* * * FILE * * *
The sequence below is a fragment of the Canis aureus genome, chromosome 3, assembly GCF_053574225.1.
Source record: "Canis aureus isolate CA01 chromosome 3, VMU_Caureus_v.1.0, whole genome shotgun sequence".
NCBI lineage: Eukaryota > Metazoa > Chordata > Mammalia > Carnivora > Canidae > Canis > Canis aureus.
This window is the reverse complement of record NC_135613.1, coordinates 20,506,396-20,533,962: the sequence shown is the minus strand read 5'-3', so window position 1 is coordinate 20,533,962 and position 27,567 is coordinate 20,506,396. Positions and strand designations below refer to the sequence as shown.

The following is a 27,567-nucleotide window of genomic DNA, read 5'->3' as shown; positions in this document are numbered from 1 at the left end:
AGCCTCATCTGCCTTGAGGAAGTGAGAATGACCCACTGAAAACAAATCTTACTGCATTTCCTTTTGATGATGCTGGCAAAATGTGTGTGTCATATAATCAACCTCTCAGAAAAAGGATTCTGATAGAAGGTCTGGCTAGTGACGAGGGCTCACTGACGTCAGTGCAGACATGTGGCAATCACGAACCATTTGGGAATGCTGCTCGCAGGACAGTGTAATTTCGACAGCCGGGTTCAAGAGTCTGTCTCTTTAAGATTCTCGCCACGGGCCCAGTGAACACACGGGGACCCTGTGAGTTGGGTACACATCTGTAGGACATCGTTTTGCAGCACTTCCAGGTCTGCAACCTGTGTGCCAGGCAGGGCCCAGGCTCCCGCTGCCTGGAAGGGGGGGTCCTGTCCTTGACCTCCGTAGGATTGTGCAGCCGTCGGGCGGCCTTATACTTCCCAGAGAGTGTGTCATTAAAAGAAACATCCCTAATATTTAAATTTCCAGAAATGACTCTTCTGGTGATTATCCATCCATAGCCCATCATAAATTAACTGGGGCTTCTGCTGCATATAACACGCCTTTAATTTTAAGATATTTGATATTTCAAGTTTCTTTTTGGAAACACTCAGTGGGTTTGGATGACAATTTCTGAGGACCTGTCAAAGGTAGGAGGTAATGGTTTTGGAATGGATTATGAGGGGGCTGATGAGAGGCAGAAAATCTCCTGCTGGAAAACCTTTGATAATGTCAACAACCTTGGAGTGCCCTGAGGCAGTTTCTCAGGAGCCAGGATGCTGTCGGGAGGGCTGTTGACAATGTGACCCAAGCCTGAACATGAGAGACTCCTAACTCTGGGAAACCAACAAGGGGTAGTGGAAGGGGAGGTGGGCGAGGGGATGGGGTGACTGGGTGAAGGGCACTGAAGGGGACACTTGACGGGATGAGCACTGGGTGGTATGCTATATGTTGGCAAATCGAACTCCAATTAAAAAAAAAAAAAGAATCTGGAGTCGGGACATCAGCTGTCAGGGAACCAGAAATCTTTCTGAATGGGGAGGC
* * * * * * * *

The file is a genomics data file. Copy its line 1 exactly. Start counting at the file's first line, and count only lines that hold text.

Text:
The sequence below is a fragment of the Canis aureus genome, chromosome 3, assembly GCF_053574225.1.